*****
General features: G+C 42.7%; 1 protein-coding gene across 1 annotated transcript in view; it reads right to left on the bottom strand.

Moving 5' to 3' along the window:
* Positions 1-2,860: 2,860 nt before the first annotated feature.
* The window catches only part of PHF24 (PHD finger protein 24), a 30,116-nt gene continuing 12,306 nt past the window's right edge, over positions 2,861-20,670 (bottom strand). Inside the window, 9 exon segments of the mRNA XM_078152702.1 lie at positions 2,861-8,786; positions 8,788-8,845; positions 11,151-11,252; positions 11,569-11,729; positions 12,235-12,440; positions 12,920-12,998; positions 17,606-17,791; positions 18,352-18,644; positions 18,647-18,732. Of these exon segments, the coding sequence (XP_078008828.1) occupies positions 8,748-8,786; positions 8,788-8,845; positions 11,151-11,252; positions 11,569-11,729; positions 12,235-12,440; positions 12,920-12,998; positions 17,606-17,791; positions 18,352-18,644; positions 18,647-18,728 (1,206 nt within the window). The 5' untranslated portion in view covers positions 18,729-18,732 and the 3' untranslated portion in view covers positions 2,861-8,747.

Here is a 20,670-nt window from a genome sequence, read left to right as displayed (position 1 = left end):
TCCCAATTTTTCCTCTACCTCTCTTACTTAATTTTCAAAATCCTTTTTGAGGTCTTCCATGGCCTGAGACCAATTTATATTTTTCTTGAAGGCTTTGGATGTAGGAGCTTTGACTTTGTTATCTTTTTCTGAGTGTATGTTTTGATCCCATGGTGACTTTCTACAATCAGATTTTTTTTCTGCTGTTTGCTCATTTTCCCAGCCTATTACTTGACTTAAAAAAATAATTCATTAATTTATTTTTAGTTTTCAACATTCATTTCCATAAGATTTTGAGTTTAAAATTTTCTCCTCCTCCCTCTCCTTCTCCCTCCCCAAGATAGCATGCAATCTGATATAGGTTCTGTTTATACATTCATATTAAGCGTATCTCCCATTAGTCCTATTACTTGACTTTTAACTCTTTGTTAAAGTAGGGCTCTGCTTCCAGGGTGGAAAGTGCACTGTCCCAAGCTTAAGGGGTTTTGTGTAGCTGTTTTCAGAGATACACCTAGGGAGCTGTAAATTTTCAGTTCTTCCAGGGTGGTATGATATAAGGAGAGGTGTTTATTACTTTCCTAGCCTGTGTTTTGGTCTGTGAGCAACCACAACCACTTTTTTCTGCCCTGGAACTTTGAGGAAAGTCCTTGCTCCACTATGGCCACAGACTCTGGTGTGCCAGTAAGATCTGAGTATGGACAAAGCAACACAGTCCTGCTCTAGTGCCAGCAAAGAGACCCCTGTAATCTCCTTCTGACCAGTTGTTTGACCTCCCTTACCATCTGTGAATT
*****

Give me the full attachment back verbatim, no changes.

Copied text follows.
General features: G+C 42.7%; 1 protein-coding gene across 1 annotated transcript in view; it reads right to left on the bottom strand.

Moving 5' to 3' along the window:
* Positions 1-2,860: 2,860 nt before the first annotated feature.
* The window catches only part of PHF24 (PHD finger protein 24), a 30,116-nt gene continuing 12,306 nt past the window's right edge, over positions 2,861-20,670 (bottom strand). Inside the window, 9 exon segments of the mRNA XM_078152702.1 lie at positions 2,861-8,786; positions 8,788-8,845; positions 11,151-11,252; positions 11,569-11,729; positions 12,235-12,440; positions 12,920-12,998; positions 17,606-17,791; positions 18,352-18,644; positions 18,647-18,732. Of these exon segments, the coding sequence (XP_078008828.1) occupies positions 8,748-8,786; positions 8,788-8,845; positions 11,151-11,252; positions 11,569-11,729; positions 12,235-12,440; positions 12,920-12,998; positions 17,606-17,791; positions 18,352-18,644; positions 18,647-18,728 (1,206 nt within the window). The 5' untranslated portion in view covers positions 18,729-18,732 and the 3' untranslated portion in view covers positions 2,861-8,747.

Here is a 20,670-nt window from a genome sequence, read left to right as displayed (position 1 = left end):
TCCCAATTTTTCCTCTACCTCTCTTACTTAATTTTCAAAATCCTTTTTGAGGTCTTCCATGGCCTGAGACCAATTTATATTTTTCTTGAAGGCTTTGGATGTAGGAGCTTTGACTTTGTTATCTTTTTCTGAGTGTATGTTTTGATCCCATGGTGACTTTCTACAATCAGATTTTTTTTCTGCTGTTTGCTCATTTTCCCAGCCTATTACTTGACTTAAAAAAATAATTCATTAATTTATTTTTAGTTTTCAACATTCATTTCCATAAGATTTTGAGTTTAAAATTTTCTCCTCCTCCCTCTCCTTCTCCCTCCCCAAGATAGCATGCAATCTGATATAGGTTCTGTTTATACATTCATATTAAGCGTATCTCCCATTAGTCCTATTACTTGACTTTTAACTCTTTGTTAAAGTAGGGCTCTGCTTCCAGGGTGGAAAGTGCACTGTCCCAAGCTTAAGGGGTTTTGTGTAGCTGTTTTCAGAGATACACCTAGGGAGCTGTAAATTTTCAGTTCTTCCAGGGTGGTATGATATAAGGAGAGGTGTTTATTACTTTCCTAGCCTGTGTTTTGGTCTGTGAGCAACCACAACCACTTTTTTCTGCCCTGGAACTTTGAGGAAAGTCCTTGCTCCACTATGGCCACAGACTCTGGTGTGCCAGTAAGATCTGAGTATGGACAAAGCAACACAGTCCTGCTCTAGTGCCAGCAAAGAGACCCCTGTAATCTCCTTCTGACCAGTTGTTTGACCTCCCTTACCATCTGTGAATT